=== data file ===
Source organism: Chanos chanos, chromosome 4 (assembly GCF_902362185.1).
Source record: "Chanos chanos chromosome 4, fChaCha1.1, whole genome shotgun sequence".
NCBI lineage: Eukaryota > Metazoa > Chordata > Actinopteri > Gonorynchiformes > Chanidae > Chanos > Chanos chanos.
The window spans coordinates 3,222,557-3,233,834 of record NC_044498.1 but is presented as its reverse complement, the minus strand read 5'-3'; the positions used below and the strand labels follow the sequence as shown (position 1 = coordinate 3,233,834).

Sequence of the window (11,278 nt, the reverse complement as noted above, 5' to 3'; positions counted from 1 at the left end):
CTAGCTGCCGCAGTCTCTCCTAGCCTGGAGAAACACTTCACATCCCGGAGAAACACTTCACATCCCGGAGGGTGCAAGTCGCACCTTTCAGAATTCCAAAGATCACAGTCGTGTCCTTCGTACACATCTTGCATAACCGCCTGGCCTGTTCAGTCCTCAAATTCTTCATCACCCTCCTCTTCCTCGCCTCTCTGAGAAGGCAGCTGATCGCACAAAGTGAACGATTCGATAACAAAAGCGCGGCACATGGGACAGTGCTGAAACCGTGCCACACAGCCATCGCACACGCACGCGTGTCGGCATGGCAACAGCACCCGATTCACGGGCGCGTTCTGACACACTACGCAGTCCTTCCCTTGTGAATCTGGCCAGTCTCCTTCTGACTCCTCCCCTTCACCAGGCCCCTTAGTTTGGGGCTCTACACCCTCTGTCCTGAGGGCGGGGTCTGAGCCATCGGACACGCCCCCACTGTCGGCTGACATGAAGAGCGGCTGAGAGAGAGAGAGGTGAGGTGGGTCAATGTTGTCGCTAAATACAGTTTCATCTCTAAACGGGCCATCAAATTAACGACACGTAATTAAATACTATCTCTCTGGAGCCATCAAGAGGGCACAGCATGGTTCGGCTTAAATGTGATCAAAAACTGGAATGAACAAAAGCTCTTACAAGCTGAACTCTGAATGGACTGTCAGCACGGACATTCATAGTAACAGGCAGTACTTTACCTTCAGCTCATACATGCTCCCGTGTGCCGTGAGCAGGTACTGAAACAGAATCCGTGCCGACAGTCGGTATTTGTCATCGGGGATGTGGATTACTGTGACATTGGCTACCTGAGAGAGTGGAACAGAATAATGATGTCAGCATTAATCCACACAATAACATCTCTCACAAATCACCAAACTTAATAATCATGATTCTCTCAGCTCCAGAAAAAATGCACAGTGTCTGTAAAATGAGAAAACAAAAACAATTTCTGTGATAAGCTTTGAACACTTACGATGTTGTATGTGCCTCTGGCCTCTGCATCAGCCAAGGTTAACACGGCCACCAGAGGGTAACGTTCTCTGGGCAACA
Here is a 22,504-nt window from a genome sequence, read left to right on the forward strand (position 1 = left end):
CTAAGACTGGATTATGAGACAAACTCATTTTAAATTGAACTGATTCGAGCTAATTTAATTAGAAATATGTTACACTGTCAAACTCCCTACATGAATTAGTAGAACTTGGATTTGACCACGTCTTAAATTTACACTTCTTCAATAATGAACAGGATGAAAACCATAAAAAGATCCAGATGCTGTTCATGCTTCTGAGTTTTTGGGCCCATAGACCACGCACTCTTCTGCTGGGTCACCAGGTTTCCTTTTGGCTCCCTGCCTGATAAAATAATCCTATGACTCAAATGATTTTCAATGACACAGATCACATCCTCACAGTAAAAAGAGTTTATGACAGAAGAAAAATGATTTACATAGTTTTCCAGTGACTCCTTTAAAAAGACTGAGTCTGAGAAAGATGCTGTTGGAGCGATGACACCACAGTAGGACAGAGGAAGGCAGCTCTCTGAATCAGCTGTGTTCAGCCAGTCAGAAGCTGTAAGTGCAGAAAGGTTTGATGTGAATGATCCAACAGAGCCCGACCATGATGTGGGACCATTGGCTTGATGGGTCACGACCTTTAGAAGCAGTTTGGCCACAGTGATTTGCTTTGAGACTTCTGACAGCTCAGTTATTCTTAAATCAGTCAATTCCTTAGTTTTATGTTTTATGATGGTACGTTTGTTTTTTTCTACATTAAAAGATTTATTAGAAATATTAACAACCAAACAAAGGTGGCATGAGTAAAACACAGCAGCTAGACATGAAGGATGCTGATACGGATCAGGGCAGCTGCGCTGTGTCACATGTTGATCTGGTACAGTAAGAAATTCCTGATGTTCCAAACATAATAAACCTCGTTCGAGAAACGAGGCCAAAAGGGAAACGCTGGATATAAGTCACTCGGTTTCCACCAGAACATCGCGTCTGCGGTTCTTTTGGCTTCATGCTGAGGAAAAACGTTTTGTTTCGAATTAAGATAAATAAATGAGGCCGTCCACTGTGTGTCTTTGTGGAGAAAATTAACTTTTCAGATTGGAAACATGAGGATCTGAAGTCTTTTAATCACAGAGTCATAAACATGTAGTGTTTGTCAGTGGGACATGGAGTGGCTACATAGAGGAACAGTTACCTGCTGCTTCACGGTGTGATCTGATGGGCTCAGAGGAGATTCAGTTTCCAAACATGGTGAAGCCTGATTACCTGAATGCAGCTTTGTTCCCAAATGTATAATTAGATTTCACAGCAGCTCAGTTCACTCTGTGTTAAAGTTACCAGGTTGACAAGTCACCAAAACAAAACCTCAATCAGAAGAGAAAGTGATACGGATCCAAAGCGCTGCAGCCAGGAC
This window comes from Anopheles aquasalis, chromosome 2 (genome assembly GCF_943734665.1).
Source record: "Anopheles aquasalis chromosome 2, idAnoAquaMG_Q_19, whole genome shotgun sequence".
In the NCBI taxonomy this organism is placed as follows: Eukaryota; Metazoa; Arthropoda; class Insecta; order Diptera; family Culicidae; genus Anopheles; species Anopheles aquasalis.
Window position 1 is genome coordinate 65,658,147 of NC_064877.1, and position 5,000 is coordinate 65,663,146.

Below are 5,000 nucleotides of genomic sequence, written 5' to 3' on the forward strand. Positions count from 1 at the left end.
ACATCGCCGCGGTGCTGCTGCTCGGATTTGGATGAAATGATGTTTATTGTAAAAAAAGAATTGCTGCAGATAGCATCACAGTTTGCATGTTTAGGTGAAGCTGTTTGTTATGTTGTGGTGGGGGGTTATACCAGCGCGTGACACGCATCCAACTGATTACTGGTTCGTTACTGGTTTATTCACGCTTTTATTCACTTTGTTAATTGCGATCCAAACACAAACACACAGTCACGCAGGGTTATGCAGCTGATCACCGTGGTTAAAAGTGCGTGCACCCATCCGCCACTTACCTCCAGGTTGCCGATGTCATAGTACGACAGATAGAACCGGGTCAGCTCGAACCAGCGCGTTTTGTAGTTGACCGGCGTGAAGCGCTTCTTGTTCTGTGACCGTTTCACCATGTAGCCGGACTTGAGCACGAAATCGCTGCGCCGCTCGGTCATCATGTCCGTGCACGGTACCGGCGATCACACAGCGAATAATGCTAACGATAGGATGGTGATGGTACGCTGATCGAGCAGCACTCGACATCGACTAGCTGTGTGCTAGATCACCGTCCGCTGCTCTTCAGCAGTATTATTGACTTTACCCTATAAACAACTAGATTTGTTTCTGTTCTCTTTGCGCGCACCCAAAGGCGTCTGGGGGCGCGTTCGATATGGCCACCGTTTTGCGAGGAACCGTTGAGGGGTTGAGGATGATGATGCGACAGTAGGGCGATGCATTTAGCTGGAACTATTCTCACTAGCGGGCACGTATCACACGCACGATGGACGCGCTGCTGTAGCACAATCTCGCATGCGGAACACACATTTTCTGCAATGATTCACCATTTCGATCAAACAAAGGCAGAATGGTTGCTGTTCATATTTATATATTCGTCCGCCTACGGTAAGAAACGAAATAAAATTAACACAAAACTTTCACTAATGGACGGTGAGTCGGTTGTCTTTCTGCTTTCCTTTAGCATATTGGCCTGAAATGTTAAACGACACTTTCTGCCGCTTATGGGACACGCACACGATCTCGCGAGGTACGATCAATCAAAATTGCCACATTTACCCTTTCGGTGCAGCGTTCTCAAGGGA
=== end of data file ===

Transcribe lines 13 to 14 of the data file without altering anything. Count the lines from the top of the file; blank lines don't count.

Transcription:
Below are 5,000 nucleotides of genomic sequence, written 5' to 3' on the forward strand. Positions count from 1 at the left end.
ACATCGCCGCGGTGCTGCTGCTCGGATTTGGATGAAATGATGTTTATTGTAAAAAAAGAATTGCTGCAGATAGCATCACAGTTTGCATGTTTAGGTGAAGCTGTTTGTTATGTTGTGGTGGGGGGTTATACCAGCGCGTGACACGCATCCAACTGATTACTGGTTCGTTACTGGTTTATTCACGCTTTTATTCACTTTGTTAATTGCGATCCAAACACAAACACACAGTCACGCAGGGTTATGCAGCTGATCACCGTGGTTAAAAGTGCGTGCACCCATCCGCCACTTACCTCCAGGTTGCCGATGTCATAGTACGACAGATAGAACCGGGTCAGCTCGAACCAGCGCGTTTTGTAGTTGACCGGCGTGAAGCGCTTCTTGTTCTGTGACCGTTTCACCATGTAGCCGGACTTGAGCACGAAATCGCTGCGCCGCTCGGTCATCATGTCCGTGCACGGTACCGGCGATCACACAGCGAATAATGCTAACGATAGGATGGTGATGGTACGCTGATCGAGCAGCACTCGACATCGACTAGCTGTGTGCTAGATCACCGTCCGCTGCTCTTCAGCAGTATTATTGACTTTACCCTATAAACAACTAGATTTGTTTCTGTTCTCTTTGCGCGCACCCAAAGGCGTCTGGGGGCGCGTTCGATATGGCCACCGTTTTGCGAGGAACCGTTGAGGGGTTGAGGATGATGATGCGACAGTAGGGCGATGCATTTAGCTGGAACTATTCTCACTAGCGGGCACGTATCACACGCACGATGGACGCGCTGCTGTAGCACAATCTCGCATGCGGAACACACATTTTCTGCAATGATTCACCATTTCGATCAAACAAAGGCAGAATGGTTGCTGTTCATATTTATATATTCGTCCGCCTACGGTAAGAAACGAAATAAAATTAACACAAAACTTTCACTAATGGACGGTGAGTCGGTTGTCTTTCTGCTTTCCTTTAGCATATTGGCCTGAAATGTTAAACGACACTTTCTGCCGCTTATGGGACACGCACACGATCTCGCGAGGTACGATCAATCAAAATTGCCACATTTACCCTTTCGGTGCAGCGTTCTCAAGGGA